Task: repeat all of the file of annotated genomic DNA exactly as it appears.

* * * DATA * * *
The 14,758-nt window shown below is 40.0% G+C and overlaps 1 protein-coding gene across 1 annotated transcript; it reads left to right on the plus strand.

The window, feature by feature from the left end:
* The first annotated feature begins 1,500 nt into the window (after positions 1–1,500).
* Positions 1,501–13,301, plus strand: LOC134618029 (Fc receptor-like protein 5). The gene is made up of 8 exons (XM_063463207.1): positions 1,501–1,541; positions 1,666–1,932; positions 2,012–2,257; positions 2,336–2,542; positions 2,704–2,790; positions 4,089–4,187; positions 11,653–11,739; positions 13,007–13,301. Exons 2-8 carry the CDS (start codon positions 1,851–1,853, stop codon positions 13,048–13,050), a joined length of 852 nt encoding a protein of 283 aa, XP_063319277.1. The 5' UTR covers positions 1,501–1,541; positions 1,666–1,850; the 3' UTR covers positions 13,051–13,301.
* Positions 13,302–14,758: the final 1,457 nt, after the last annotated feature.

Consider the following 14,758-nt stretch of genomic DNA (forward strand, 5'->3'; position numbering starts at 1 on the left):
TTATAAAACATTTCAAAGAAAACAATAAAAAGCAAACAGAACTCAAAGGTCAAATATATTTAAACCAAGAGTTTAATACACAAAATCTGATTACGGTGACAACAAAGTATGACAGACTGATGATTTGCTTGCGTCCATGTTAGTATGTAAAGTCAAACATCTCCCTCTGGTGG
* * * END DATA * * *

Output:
The 14,758-nt window shown below is 40.0% G+C and overlaps 1 protein-coding gene across 1 annotated transcript; it reads left to right on the plus strand.

The window, feature by feature from the left end:
* The first annotated feature begins 1,500 nt into the window (after positions 1–1,500).
* Positions 1,501–13,301, plus strand: LOC134618029 (Fc receptor-like protein 5). The gene is made up of 8 exons (XM_063463207.1): positions 1,501–1,541; positions 1,666–1,932; positions 2,012–2,257; positions 2,336–2,542; positions 2,704–2,790; positions 4,089–4,187; positions 11,653–11,739; positions 13,007–13,301. Exons 2-8 carry the CDS (start codon positions 1,851–1,853, stop codon positions 13,048–13,050), a joined length of 852 nt encoding a protein of 283 aa, XP_063319277.1. The 5' UTR covers positions 1,501–1,541; positions 1,666–1,850; the 3' UTR covers positions 13,051–13,301.
* Positions 13,302–14,758: the final 1,457 nt, after the last annotated feature.

Consider the following 14,758-nt stretch of genomic DNA (forward strand, 5'->3'; position numbering starts at 1 on the left):
TTATAAAACATTTCAAAGAAAACAATAAAAAGCAAACAGAACTCAAAGGTCAAATATATTTAAACCAAGAGTTTAATACACAAAATCTGATTACGGTGACAACAAAGTATGACAGACTGATGATTTGCTTGCGTCCATGTTAGTATGTAAAGTCAAACATCTCCCTCTGGTGG